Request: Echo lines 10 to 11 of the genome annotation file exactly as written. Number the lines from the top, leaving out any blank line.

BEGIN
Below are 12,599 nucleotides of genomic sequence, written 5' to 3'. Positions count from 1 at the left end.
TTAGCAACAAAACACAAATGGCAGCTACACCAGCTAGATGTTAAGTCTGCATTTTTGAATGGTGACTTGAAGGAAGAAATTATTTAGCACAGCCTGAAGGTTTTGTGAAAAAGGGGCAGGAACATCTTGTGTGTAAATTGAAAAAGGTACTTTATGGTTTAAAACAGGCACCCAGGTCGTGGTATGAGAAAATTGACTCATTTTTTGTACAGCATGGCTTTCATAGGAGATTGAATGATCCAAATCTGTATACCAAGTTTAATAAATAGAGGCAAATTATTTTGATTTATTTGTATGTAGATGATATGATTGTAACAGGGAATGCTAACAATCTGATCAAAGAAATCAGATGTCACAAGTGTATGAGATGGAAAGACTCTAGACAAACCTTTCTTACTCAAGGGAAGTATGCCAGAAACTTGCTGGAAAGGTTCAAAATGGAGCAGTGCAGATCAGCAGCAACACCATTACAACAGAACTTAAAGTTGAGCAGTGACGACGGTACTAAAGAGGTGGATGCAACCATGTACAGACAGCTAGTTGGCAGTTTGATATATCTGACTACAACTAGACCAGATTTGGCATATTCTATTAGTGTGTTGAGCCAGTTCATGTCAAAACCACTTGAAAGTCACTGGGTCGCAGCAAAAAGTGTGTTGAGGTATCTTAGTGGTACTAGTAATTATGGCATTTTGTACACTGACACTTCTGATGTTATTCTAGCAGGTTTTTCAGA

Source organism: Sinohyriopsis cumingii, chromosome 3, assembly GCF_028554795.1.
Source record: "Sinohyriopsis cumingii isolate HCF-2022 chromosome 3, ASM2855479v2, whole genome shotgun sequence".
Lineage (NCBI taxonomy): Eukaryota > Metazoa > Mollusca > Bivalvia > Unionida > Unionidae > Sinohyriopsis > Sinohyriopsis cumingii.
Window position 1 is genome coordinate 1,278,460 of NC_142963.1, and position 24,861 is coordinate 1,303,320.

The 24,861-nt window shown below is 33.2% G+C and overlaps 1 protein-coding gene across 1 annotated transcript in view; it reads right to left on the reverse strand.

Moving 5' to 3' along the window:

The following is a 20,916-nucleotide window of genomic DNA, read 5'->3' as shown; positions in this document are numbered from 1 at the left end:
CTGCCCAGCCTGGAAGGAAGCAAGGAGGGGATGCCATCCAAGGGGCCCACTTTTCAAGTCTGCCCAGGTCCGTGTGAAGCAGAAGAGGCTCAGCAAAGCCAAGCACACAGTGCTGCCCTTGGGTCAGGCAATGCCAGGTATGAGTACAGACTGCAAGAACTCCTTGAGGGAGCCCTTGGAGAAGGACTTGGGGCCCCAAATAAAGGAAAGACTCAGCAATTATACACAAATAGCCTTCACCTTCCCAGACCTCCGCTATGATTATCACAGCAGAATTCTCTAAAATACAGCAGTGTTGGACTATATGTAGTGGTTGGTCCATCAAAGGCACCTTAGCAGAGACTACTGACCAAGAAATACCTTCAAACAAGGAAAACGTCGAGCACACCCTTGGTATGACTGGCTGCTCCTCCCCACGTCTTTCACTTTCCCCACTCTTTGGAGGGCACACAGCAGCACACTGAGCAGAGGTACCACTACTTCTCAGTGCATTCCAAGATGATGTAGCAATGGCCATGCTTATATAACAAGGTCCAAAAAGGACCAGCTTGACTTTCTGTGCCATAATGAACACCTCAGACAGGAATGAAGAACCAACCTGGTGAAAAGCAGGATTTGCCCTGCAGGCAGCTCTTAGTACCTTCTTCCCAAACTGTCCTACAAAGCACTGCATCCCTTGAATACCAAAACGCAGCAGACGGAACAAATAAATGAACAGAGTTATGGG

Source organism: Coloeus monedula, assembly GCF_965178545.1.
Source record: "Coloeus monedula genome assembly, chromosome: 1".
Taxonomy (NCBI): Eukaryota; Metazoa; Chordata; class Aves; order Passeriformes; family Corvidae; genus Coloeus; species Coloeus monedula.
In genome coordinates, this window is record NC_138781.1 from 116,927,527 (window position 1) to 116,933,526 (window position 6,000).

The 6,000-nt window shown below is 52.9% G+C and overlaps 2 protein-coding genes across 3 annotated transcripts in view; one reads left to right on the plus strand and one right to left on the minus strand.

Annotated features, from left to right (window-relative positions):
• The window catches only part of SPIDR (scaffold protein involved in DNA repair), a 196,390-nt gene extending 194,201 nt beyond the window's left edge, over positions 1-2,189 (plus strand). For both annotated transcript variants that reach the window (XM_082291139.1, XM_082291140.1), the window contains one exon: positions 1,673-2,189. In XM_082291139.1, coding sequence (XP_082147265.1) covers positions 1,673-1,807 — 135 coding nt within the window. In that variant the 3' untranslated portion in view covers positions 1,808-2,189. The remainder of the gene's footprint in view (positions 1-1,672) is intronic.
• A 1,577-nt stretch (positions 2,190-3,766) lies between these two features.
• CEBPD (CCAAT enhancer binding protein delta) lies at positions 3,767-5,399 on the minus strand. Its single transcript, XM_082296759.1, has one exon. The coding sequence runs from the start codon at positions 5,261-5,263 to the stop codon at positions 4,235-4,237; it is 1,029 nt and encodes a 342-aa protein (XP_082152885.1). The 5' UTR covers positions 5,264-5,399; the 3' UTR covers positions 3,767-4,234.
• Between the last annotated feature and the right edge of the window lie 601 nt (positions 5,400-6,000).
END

CTGCCCAGCCTGGAAGGAAGCAAGGAGGGGATGCCATCCAAGGGGCCCACTTTTCAAGTCTGCCCAGGTCCGTGTGAAGCAGAAGAGGCTCAGCAAAGCCAAGCACACAGTGCTGCCCTTGGGTCAGGCAATGCCAGGTATGAGTACAGACTGCAAGAACTCCTTGAGGGAGCCCTTGGAGAAGGACTTGGGGCCCCAAATAAAGGAAAGACTCAGCAATTATACACAAATAGCCTTCACCTTCCCAGACCTCCGCTATGATTATCACAGCAGAATTCTCTAAAATACAGCAGTGTTGGACTATATGTAGTGGTTGGTCCATCAAAGGCACCTTAGCAGAGACTACTGACCAAGAAATACCTTCAAACAAGGAAAACGTCGAGCACACCCTTGGTATGACTGGCTGCTCCTCCCCACGTCTTTCACTTTCCCCACTCTTTGGAGGGCACACAGCAGCACACTGAGCAGAGGTACCACTACTTCTCAGTGCATTCCAAGATGATGTAGCAATGGCCATGCTTATATAACAAGGTCCAAAAAGGACCAGCTTGACTTTCTGTGCCATAATGAACACCTCAGACAGGAATGAAGAACCAACCTGGTGAAAAGCAGGATTTGCCCTGCAGGCAGCTCTTAGTACCTTCTTCCCAAACTGTCCTACAAAGCACTGCATCCCTTGAATACCAAAACGCAGCAGACGGAACAAATAAATGAACAGAGTTATGGG

Source organism: Coloeus monedula, assembly GCF_965178545.1.